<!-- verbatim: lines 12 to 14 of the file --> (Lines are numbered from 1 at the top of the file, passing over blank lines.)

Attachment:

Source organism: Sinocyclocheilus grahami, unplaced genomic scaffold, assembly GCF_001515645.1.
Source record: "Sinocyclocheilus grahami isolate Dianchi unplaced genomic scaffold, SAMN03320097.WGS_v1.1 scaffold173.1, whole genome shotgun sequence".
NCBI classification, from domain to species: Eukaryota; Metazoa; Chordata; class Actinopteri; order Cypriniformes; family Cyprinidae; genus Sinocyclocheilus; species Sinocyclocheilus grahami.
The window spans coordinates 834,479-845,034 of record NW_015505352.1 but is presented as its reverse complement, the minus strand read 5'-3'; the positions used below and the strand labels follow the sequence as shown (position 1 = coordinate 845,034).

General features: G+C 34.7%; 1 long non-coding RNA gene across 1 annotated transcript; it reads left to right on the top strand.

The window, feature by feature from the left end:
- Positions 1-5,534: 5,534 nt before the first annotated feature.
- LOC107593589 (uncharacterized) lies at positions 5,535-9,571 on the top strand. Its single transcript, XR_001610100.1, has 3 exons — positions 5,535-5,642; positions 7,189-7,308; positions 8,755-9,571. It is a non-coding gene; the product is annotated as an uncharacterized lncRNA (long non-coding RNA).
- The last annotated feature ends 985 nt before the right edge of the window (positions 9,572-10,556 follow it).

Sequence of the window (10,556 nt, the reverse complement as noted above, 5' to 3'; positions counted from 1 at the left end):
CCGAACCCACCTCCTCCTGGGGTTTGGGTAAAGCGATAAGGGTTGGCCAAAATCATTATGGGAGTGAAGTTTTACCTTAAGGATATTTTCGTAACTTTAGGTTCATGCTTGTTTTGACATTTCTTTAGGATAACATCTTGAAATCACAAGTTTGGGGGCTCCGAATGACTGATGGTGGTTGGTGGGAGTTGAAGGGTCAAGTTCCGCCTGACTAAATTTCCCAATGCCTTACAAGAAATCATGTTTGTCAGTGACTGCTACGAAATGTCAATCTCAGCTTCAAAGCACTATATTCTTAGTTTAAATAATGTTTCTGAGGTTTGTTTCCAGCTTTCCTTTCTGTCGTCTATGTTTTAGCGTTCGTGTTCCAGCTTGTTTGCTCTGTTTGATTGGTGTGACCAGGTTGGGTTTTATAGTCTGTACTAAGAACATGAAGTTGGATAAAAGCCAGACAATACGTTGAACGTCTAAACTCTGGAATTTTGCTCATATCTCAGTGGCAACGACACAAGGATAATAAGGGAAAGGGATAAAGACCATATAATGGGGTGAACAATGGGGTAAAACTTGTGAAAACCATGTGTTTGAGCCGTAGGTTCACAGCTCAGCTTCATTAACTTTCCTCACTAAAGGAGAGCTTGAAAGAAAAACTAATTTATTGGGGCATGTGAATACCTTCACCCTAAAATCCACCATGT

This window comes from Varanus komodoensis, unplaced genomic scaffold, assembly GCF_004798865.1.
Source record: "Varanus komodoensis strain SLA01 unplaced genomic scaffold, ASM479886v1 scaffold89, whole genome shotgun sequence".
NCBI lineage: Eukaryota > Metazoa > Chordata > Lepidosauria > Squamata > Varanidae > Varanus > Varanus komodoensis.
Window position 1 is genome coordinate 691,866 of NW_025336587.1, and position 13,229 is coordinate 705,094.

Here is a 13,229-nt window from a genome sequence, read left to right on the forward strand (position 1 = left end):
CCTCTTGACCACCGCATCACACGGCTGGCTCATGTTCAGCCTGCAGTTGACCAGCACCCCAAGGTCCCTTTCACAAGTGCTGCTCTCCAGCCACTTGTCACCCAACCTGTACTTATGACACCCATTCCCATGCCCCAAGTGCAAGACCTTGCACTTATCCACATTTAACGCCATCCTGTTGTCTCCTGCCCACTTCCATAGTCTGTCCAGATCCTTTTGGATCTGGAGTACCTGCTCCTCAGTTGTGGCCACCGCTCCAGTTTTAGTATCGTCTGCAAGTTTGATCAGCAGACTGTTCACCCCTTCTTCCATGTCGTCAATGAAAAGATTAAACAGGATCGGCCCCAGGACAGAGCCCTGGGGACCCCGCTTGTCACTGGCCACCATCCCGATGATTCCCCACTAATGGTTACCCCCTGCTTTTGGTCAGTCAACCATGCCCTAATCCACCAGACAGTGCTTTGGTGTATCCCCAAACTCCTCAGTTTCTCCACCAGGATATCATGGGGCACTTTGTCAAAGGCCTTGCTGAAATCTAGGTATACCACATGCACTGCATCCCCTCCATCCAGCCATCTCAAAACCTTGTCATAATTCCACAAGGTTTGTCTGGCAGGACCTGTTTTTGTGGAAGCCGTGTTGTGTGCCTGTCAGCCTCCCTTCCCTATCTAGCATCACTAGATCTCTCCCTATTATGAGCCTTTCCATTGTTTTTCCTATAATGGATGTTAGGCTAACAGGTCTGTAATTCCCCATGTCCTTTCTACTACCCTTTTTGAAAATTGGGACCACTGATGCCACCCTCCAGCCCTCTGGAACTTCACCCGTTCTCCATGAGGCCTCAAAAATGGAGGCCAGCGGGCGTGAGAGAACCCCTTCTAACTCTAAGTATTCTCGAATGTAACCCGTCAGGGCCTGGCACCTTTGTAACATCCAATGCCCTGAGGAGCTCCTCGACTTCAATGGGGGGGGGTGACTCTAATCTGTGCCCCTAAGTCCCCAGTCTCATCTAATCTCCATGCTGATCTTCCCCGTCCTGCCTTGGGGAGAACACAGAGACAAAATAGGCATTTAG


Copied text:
This window comes from Varanus komodoensis, unplaced genomic scaffold, assembly GCF_004798865.1.
Source record: "Varanus komodoensis strain SLA01 unplaced genomic scaffold, ASM479886v1 scaffold89, whole genome shotgun sequence".
NCBI lineage: Eukaryota > Metazoa > Chordata > Lepidosauria > Squamata > Varanidae > Varanus > Varanus komodoensis.